burnouts occurring when it will be many hours or days before maintenance
    workers do anything. Any ballast manufacturer designing a ballast likely
    to be used in commercial buildings I consider incompetent if the ballast
    is unable to survive working with a burned out bulb for months.

    - Don Klipstein ()
     
  4. Uriah

    Uriah Guest

    Thanks for the insights. I didn't realize that the glowing ends of the
    bulb, which I have seen many times, spelled failure. That will save me
    quite a bit in the coming years so I appreciate the info.

    Arcade games have a small fluorescent fixture in them and sometimes
    these games sit in locations for years with the bulb burned out. When
    I would go to replace the bulb the new one would just not start at all
    and then when I would try and place the same bulb in a new fixture it
    would also be dead. Can you measure the voltage on the fixture to
    check and see if it is within specs? What would you look for? Or can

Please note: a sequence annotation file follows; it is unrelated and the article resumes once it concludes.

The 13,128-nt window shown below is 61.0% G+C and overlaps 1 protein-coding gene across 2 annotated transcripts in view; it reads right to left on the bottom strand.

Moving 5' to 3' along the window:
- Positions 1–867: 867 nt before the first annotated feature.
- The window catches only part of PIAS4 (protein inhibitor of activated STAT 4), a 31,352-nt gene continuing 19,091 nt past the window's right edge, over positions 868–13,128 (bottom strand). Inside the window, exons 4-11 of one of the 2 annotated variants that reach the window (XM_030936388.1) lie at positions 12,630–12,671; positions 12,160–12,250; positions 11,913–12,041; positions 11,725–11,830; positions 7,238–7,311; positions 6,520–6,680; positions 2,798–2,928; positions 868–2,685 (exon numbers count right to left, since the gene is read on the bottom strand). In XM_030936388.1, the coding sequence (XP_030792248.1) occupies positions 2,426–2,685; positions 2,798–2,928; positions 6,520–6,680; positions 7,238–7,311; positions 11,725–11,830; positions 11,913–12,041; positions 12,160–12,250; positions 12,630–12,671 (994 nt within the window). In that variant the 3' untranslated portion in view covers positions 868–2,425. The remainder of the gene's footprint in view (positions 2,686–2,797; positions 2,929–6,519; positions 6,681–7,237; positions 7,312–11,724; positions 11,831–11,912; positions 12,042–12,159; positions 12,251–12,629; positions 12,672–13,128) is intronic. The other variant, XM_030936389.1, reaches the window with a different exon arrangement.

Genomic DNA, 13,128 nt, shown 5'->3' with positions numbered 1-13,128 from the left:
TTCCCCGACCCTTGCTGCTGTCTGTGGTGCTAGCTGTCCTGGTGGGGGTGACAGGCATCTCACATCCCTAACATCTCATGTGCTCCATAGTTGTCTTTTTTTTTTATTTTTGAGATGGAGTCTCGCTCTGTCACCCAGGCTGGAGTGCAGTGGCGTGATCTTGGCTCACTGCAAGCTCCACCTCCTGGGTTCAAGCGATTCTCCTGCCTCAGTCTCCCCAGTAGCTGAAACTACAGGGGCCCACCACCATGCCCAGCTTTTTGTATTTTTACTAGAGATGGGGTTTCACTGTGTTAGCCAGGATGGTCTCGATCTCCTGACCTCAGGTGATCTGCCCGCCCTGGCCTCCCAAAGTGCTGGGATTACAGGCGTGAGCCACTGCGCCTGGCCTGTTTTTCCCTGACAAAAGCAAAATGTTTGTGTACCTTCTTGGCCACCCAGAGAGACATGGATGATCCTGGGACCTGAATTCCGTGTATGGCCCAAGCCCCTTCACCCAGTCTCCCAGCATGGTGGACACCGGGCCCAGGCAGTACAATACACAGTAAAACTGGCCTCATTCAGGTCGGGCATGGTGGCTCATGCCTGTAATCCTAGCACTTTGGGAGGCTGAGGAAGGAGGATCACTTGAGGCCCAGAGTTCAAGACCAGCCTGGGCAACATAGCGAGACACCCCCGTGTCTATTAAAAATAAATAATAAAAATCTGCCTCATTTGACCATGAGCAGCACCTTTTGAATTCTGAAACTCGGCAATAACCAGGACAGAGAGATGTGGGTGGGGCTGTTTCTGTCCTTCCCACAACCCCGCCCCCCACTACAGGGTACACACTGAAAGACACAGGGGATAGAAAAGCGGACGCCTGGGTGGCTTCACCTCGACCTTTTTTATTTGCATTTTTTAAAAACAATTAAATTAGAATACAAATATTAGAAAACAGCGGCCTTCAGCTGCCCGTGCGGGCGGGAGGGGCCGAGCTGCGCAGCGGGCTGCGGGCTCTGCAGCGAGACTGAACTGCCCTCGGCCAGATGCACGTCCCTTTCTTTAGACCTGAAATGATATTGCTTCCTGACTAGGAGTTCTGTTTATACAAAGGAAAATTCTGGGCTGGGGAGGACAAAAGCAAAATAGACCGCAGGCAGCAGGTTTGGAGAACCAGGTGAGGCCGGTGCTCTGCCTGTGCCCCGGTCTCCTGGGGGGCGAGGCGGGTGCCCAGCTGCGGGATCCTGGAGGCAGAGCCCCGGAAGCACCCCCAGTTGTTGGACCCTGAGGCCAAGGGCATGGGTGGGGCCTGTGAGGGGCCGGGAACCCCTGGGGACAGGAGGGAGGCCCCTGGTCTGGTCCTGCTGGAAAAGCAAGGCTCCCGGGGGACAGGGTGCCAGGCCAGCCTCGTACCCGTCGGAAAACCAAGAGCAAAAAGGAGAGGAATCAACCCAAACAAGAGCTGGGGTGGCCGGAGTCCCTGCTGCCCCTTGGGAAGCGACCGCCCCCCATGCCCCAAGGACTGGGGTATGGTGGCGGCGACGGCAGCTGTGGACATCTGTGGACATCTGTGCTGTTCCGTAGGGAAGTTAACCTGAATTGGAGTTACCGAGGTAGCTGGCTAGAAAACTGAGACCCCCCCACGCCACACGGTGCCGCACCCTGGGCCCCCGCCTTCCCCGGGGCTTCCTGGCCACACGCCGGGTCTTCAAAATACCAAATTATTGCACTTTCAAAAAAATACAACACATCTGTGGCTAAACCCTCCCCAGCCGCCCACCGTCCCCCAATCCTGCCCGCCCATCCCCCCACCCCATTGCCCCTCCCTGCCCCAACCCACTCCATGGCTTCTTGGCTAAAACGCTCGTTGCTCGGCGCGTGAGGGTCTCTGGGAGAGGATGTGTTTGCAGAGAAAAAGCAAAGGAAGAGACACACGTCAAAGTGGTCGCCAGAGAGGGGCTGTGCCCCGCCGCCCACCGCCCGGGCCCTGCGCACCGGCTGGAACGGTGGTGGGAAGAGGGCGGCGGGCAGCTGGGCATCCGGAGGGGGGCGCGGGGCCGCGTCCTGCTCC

you with the power off check the ballast with the OHM settings on a DVM
    to see if there are shorts? And the same with the starter, is there a
    way to check it to see if it is the culprit? And... I am sorry about
    all of the questions but I have been meaning to fill in this missing
    knowlege for quite some time, how do you check a bulb to see if it is
    ok? Is putting it in a known working fixture the only way?

    I was working on a regular fluorescent fixture that lit a display
    counter in a store . When I placed a bulb in the fixture it lit up and
    I thought it was fine but it went out within a minute and when I
    touched the bulb it was really hot. There was no starter on this
    fixture. I don't know much about these things. What might have been
    happening with this one? And like in my above question can you check
    it with a DVM to see if it is OK before inserting the bulb? The bulb
    costs almost as much as the fixture.

    Thanks for the help I really appreciate it.

    Uriah
     
  5. Guest

    Yep - actually, theoretically a fluorescent tube doesn't have
    resistance (more than a piece of wire has), it just causes some voltage
    drop. So virtually, the ballast should survive from driving as shorted
    as well...

    For OP: It isn't virtually possible. Of course it is, but it's very
    unlikely - just like the Don said (ballast damage). When a tube is
    burned out, just replace it and try, if it starts, it's ok, if not,
    replace the starter, then it should be ok :)